When making quilts, you always have fabric scraps left over, and for the nice fabric quilters will always find a way to use every crumb of fabric. In fact, there are even quilts called “crumb quilts” that feature all the little tidbits of fabric. I’m not much of a crumb quilt person, and I certainly don’t have the storage room for them. I do have a small 2 1/2″ square collection building up, though.
When it comes to t-shirt quilts, though, the scraps issue takes on a whole other meaning. Most t-shirt quilt blocks feature less than half of the fabric actually used in the shirt, and jersey knit doesn’t make for a nice scrap collection. So what to do with all those fabric scraps?!
I’m so glad you asked. I make dog/cat beds out of them and donate them to the Society of Humane Friends of Georgia.
I cannot begin to gush enough about this organization or the tireless people who dedicate their time and energy to these precious animals. Every Saturday you can find them, as well as other groups, stationed outside or inside Petco and PetSmart, trying to find families to adopt animals. And they are so patient and sweet. If the dog/cat damages their home, the costs come out of their own pockets. The time they spend trying to socialize and rehabilitate some of the more traumatized animals is positively angelic. Not to mention they’re always on hand to attend to the medical needs of neglected and injured animals. And they aren’t just trying to find any home for these animals. They’re trying to find the RIGHT home. They list the ideal circumstances for each animal to make sure both animal and owner are happy.
I sent out a call a while back asking friends if they had any thicker/non-quilting fabric that they wished to get rid of. The thicker fabric does better in the long run as beds – more durable. I’m proud to say several answered the call, and I have a ridiculous amount of fabric on hand specifically for dog/cat beds.
I tear the leftover t-shirt fabric into smaller pieces. There’s also leftover batting strips too small to salvage as well as quilting fabric way too small to use (for me, anyway). Then I’ll turn on a movie and stuff those scraps into the squares I’ve prepped, sewing the opening shut by hand. I can’t stuff them too full, though, or they won’t fit inside the crates.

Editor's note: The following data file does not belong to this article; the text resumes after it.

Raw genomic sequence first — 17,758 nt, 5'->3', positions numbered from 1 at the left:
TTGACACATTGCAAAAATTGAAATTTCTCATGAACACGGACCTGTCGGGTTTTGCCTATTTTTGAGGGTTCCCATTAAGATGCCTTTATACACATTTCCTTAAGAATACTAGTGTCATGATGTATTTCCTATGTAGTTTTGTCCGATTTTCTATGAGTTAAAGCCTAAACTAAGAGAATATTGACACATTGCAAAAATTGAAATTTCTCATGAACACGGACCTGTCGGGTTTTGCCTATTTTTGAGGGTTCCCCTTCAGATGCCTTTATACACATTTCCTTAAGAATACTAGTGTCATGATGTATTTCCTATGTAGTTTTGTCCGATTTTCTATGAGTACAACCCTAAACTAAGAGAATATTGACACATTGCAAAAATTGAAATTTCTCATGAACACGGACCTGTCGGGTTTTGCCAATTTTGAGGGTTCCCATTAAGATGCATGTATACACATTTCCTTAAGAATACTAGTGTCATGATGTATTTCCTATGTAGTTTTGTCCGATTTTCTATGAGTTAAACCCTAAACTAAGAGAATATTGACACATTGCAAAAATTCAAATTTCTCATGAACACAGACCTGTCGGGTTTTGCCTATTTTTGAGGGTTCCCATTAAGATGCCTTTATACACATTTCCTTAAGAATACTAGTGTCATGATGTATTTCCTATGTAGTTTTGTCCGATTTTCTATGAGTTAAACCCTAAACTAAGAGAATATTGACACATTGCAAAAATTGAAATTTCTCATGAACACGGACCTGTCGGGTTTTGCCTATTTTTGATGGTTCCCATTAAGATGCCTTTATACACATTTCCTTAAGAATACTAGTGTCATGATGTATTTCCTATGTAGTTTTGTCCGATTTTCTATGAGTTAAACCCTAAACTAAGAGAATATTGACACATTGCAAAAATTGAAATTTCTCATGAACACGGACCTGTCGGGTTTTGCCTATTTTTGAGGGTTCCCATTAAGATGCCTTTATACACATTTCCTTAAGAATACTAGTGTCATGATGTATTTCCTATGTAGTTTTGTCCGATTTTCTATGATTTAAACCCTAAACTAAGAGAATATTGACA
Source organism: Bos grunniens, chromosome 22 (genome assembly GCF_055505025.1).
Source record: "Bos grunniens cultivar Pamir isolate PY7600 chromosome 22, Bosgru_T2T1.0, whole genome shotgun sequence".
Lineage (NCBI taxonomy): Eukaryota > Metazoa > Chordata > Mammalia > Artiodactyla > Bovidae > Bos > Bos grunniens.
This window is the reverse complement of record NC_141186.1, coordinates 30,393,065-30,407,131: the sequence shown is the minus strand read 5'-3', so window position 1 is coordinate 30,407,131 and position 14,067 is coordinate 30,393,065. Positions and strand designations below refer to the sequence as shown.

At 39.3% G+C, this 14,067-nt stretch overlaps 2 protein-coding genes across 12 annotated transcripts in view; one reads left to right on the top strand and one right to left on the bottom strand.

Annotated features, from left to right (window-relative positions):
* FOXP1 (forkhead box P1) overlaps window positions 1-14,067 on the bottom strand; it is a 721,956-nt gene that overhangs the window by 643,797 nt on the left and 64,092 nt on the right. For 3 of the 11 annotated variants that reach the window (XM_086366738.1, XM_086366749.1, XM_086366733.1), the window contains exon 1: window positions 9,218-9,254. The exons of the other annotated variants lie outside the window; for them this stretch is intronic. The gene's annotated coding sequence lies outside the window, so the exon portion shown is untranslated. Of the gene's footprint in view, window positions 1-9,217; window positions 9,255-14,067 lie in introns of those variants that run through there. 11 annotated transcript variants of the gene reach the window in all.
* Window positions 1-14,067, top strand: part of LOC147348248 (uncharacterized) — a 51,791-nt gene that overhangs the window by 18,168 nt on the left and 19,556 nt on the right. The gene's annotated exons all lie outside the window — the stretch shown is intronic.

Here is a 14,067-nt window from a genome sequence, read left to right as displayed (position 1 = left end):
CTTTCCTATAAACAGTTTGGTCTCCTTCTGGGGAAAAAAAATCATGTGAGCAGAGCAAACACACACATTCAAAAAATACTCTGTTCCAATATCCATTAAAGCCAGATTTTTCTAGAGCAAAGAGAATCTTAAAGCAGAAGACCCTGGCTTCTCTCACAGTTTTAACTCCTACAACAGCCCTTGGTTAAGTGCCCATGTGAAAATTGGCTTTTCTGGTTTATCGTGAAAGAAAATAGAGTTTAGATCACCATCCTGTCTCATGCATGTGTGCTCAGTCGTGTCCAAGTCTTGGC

It’s a small effort on my part, but the knowledge that maybe I’ve helped out the foster parents in some way makes me happy. They do so much and deserve so much more. We have two cats and a dog. All three are connected to this organization in some way.
Eleanor was part of a box of cats that was abandoned in front of PetCo one Saturday morning before adoptions started. Apparently a hearse drove up, dumped off a box of black and white cats, and drove off. The adoption folks couldn’t take them with their own animals because the cats weren’t vetted up, etc. But because they are the loving people that they are, they promised that anyone who took home one of the hearse cats would have the cat’s first round of shots and the spay/neuter paid for.
If I have cash on me and pass by that store on a Saturday morning (which is a lot considering it’s right beside JoAnn’s), I always try to donate something. One morning I went and saw a little orange cat. He twisted, turned, and did the “buy me” dance, licked my finger, and won my heart. I went home and spoke with my husband and roommate, and we all agreed Eleanor needed a friend. So in comes Jordan!
The last family member to join us is Diana (the Wonder Dog). She came after a lot of thought and consideration. We went back and forth for about two weeks when I saw a sponsored ad for her asking why no one had adopted her yet. I put in an application about an hour later, and the foster mom met me on Monday to take her home for a week trial. She’s been a blessing ever since. An added bonus is that she likes to slide down playground slides!
If you’re considering getting a pet for your family, I cannot recommend adopting from the Society of Humane Friends enough!
Related blogs and posts:
Society of Humane Friends of Georgia
Savannah’s Paw Tracks
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